Precise International executives, who recently began servicing Mondaine accounts, say that taking over Mondaine opens wider distribution possibilities for the Orangeburg, N.Y.-based company. It also expects to distribute Mondaine’s future licensed watch brands, including Bally (named for a Swiss brand of shoes) and Jean Michel Cousteau (named for the son of the late seamaster, Jacques Cousteau).
Mondaine retails from about $125 to $500. Bally Swiss watches are slated to ship to the U.S. next year and retail from about $500. The Swiss-made Jean Michel Cousteau line of aquatic-inspired sports styles with fashion price points likely will launch this fall in the U.S. This line may target mass merchants.
The deal also allows Precise International to use Mondaine’s Bauhaus designer looks, which are popular in specific regional and metropolitan areas. Half of Mondaine’s U.S. distribution involves nontraditonal watch outlets, such as museums.
“Wherever there is a strong design community, Mondaine will sell well,” says Mark Eskridge, director of Precise International’s watch division. “In certain markets – like Atlanta, New York, Dallas, San Francisco and Seattle – where there are strong contemporary museums and museum shops, there is demand for this type of product.”
It’s Kaiser Time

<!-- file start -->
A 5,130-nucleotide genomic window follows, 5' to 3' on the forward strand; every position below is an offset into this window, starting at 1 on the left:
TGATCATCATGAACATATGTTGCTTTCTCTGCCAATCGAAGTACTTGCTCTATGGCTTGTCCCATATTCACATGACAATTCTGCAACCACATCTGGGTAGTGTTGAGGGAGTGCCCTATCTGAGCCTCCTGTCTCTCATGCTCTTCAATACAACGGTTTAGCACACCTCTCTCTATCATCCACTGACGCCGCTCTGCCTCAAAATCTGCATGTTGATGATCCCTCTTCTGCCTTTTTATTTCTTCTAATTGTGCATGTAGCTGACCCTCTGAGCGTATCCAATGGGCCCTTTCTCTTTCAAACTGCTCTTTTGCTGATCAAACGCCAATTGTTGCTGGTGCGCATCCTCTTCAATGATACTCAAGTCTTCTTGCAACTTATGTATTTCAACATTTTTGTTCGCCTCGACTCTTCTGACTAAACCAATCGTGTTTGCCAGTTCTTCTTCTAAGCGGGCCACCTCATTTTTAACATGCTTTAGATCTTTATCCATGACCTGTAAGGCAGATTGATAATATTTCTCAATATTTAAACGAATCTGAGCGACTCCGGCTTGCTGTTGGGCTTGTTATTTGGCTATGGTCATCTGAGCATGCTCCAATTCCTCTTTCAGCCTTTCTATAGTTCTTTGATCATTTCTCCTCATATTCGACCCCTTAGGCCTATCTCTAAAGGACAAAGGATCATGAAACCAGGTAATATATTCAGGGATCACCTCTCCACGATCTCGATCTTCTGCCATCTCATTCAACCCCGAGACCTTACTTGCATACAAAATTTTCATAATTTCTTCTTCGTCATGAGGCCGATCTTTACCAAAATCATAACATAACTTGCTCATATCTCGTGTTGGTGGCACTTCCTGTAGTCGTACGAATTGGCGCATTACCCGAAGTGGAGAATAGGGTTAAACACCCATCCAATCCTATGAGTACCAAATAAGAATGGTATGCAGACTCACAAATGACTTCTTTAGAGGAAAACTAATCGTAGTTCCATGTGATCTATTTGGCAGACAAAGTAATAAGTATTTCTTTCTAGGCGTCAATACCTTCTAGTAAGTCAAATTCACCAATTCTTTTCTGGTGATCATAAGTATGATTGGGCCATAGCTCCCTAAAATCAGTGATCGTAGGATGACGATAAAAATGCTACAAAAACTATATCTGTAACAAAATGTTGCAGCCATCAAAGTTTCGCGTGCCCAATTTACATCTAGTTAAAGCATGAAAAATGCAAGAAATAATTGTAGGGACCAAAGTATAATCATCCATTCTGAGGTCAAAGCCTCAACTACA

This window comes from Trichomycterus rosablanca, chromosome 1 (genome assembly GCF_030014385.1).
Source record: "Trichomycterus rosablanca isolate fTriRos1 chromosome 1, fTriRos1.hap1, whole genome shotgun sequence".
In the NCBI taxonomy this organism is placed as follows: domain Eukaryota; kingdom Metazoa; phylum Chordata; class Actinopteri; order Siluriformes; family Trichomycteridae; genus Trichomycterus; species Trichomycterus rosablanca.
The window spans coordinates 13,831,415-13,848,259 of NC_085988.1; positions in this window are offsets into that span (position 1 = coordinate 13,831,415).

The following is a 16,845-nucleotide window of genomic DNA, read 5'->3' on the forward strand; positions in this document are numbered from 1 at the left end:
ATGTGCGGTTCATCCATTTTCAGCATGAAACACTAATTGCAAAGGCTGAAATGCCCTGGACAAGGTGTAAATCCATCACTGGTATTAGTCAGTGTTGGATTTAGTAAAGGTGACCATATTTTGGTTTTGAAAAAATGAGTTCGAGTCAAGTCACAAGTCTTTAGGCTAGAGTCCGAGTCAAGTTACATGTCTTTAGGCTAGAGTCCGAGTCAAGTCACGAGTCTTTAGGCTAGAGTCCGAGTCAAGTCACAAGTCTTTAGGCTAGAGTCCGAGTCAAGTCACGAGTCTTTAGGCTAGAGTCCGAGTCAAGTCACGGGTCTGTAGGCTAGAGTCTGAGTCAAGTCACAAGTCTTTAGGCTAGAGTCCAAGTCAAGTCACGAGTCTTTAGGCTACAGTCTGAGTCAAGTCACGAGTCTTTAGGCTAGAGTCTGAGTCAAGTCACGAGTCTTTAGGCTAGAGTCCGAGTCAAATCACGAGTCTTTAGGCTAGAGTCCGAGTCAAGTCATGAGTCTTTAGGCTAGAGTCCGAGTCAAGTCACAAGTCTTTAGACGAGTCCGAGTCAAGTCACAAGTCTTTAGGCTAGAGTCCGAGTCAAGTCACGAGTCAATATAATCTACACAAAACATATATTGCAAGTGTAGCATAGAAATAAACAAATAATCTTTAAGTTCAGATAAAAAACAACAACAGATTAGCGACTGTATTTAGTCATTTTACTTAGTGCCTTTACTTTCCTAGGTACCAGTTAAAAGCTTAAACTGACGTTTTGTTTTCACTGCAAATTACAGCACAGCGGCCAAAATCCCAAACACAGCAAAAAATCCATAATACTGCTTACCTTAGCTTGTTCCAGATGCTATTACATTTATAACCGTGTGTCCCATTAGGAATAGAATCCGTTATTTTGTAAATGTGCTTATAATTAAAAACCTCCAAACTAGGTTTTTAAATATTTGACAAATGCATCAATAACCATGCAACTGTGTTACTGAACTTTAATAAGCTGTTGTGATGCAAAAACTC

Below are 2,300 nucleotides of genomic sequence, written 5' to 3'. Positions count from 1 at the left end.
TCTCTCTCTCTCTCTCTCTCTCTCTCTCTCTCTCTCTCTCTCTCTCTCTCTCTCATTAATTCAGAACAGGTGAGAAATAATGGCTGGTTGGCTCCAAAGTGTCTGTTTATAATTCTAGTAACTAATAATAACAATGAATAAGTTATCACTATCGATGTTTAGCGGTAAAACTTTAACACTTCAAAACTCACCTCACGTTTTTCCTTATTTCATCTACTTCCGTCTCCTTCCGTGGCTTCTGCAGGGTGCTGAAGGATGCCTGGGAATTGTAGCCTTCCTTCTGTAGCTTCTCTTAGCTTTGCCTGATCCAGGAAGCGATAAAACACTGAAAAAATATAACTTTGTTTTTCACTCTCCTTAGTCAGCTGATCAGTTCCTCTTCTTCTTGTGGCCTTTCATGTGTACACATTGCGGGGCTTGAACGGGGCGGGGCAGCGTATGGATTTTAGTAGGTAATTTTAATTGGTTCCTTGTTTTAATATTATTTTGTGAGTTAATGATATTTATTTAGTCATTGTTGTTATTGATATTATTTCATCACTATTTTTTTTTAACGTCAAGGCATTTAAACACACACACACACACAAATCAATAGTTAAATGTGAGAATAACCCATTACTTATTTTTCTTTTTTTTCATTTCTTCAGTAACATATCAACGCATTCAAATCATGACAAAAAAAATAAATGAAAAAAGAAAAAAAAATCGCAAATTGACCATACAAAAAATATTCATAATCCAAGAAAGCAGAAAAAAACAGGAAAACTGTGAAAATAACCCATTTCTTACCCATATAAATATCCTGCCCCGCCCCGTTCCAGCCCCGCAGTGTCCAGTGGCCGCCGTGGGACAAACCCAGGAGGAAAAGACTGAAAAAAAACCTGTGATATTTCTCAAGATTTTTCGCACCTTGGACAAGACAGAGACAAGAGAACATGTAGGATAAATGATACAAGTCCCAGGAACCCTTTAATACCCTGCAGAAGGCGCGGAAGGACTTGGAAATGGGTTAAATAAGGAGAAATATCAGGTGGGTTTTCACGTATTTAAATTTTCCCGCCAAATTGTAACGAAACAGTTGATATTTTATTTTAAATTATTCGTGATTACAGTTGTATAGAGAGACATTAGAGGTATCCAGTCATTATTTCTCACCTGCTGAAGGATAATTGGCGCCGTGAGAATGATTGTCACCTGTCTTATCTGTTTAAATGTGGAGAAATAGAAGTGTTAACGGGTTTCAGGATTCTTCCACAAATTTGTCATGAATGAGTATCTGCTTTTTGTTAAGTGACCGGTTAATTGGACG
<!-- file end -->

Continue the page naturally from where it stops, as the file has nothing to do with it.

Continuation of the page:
Steven Kaiser, former president of Baume & Mercier USA, left the company on March 31 to form Kaiser Time Corp. The company will distribute exclusive luxury watch brands to a select group of retailers in North America.
Kaiser Time Corp. is a partnership between Kaiser and Stanley and Joel Schechter of Honora Industries, a fine jewelry company. Kaiser dedicated the company to the memory and principles of his father, Benjamin Kaiser, a jewelry industry legend. “He was a mentor and inspiration to the industry,” says Kaiser, “and the Kaiser Time Corp. will ensure the continuation of his vision and philosophy.”
Kaiser Time Corp. is founded on selective distribution. “Our company’s intention is to bring the watch business back to the retail jeweler,” says Kaiser, “whereby a store can carry unique and high-quality product that will distinguish it from its competitors, at a healthy profit margin. Additionally, we use customized and personalized service to ensure satisfaction at both the retail and consumer level.”